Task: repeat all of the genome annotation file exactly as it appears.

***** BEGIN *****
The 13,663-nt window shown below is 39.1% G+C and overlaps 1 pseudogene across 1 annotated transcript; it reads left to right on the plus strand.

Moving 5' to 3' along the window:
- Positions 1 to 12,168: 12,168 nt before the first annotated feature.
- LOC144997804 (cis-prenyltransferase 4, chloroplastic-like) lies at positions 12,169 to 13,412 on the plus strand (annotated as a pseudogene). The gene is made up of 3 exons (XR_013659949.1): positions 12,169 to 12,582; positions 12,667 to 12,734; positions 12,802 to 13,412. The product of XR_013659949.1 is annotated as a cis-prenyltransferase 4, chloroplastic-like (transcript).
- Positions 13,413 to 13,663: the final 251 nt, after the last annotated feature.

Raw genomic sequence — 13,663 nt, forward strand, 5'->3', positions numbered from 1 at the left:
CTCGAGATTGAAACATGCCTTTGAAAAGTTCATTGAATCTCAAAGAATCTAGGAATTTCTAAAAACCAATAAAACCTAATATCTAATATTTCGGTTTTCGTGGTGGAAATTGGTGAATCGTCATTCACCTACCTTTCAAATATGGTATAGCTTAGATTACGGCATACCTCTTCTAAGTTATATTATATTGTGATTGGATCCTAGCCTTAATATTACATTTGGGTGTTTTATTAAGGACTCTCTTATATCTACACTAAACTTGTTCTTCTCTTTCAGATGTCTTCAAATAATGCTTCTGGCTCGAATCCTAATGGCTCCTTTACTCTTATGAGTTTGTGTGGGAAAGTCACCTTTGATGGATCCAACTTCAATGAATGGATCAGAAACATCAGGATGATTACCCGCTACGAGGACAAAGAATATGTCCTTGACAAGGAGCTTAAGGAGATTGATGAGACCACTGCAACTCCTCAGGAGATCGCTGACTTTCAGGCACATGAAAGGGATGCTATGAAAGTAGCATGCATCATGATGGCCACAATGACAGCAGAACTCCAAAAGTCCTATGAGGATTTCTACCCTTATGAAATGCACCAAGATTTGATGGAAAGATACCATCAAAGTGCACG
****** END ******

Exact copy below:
The 13,663-nt window shown below is 39.1% G+C and overlaps 1 pseudogene across 1 annotated transcript; it reads left to right on the plus strand.

Moving 5' to 3' along the window:
- Positions 1 to 12,168: 12,168 nt before the first annotated feature.
- LOC144997804 (cis-prenyltransferase 4, chloroplastic-like) lies at positions 12,169 to 13,412 on the plus strand (annotated as a pseudogene). The gene is made up of 3 exons (XR_013659949.1): positions 12,169 to 12,582; positions 12,667 to 12,734; positions 12,802 to 13,412. The product of XR_013659949.1 is annotated as a cis-prenyltransferase 4, chloroplastic-like (transcript).
- Positions 13,413 to 13,663: the final 251 nt, after the last annotated feature.

Raw genomic sequence — 13,663 nt, forward strand, 5'->3', positions numbered from 1 at the left:
CTCGAGATTGAAACATGCCTTTGAAAAGTTCATTGAATCTCAAAGAATCTAGGAATTTCTAAAAACCAATAAAACCTAATATCTAATATTTCGGTTTTCGTGGTGGAAATTGGTGAATCGTCATTCACCTACCTTTCAAATATGGTATAGCTTAGATTACGGCATACCTCTTCTAAGTTATATTATATTGTGATTGGATCCTAGCCTTAATATTACATTTGGGTGTTTTATTAAGGACTCTCTTATATCTACACTAAACTTGTTCTTCTCTTTCAGATGTCTTCAAATAATGCTTCTGGCTCGAATCCTAATGGCTCCTTTACTCTTATGAGTTTGTGTGGGAAAGTCACCTTTGATGGATCCAACTTCAATGAATGGATCAGAAACATCAGGATGATTACCCGCTACGAGGACAAAGAATATGTCCTTGACAAGGAGCTTAAGGAGATTGATGAGACCACTGCAACTCCTCAGGAGATCGCTGACTTTCAGGCACATGAAAGGGATGCTATGAAAGTAGCATGCATCATGATGGCCACAATGACAGCAGAACTCCAAAAGTCCTATGAGGATTTCTACCCTTATGAAATGCACCAAGATTTGATGGAAAGATACCATCAAAGTGCACG